Cities and counties sign agreements to debut autonomous shuttles
The next wave in autonomous vehicles is arriving at the municipal and county level: self-driving shuttles.
For Columbus, Ohio, that technology has already arrived. Michigan-based startup May Mobility debuted autonomous shuttles in the city this week, according to the Washington Post. The shuttles seat riders in a “campfire configuration” and have six seats.
A backup operator will remain in the vehicle at all times, the Post reports. For the first year, the shuttles will be free for the public and will operate seven days per week. They will eventually loop people around an area of parkland within the city’s downtown district.
“We’re proud to have the first self-driving shuttle in Ohio being tested on the streets of Columbus,” Columbus Mayor Andrew Ginther said in a statement. “This pilot will shape future uses of this emerging technology in Columbus and the nation.”
The Rhode Island Department of Transportation awarded a contract to the same company to launch a self-driving shuttle in Providence this spring, the Associated Press reports. The contract pays the company $800,000 to operate the shuttles in the city for free, and it contains the option to extend for two years longer. The shuttle is set to operate between downtown Providence and Olneyville, and the company will test the shuttles in the Quonset Business Park during the winter.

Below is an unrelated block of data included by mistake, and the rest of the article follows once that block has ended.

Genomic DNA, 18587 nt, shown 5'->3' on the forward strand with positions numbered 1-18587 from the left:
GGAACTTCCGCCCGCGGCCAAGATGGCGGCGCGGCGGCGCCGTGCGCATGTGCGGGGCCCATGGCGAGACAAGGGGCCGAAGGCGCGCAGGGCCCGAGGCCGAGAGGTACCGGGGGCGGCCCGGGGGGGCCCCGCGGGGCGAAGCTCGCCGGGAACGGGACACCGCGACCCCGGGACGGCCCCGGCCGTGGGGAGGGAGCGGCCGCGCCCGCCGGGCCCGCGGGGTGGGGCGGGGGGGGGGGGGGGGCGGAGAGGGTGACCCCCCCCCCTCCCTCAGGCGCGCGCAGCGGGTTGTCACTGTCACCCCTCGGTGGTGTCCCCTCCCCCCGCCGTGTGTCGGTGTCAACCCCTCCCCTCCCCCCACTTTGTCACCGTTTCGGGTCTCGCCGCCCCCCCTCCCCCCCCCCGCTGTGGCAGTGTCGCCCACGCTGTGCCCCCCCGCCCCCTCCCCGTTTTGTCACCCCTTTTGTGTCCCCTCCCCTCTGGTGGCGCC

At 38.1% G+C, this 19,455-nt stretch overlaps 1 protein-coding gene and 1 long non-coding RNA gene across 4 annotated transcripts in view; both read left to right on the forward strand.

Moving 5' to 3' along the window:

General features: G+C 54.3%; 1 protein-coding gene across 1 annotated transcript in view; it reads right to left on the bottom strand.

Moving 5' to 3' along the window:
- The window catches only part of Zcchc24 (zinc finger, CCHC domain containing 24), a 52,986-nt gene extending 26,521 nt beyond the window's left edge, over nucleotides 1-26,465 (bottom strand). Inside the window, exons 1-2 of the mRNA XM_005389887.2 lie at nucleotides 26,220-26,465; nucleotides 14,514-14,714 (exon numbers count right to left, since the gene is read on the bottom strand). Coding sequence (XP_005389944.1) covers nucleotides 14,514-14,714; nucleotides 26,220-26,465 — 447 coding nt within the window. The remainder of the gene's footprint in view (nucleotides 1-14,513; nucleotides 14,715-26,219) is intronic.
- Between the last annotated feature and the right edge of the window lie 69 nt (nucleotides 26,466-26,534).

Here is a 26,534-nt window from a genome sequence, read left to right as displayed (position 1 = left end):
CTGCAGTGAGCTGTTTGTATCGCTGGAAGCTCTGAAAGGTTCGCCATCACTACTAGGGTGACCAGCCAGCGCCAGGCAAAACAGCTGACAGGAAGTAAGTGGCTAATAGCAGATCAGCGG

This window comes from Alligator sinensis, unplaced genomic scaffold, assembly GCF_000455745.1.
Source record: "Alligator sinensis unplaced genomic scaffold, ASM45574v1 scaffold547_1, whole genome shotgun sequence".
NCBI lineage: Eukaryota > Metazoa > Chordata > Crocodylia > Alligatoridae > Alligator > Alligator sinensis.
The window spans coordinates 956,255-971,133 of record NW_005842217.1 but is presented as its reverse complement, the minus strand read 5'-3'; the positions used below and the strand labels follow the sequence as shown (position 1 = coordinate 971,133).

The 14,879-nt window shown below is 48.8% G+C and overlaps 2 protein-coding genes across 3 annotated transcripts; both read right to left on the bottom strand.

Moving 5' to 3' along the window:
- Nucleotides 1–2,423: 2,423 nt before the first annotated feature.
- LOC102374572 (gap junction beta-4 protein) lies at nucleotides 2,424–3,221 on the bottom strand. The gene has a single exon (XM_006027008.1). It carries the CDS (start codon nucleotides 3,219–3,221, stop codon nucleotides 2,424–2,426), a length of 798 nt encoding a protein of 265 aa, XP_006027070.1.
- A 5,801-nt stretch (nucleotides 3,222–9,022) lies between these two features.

A three-way partnership between transit provider JAUNT, Perrone Robotics and Albemarle County, Va., will result in the county receiving autonomous shuttle service beginning in March, according to Charlottesville, Va.’s TV station NBC 29. The service was announced amid a technology demonstration from the three entities along with the University of Virginia.
The service will begin in Crozet, Va., and is hoped to expand to Charlottesville, NBC 29 reports.
“Albemarle County has long supported vibrant communities and an autonomous, zero-emission transit service brings the promise of reduced parking needs and greater use of green technologies in our urban centers – allowing our community to continue to flourish into the future,” Albemarle County Board of Supervisors Chair Ann Mallek said in a news release.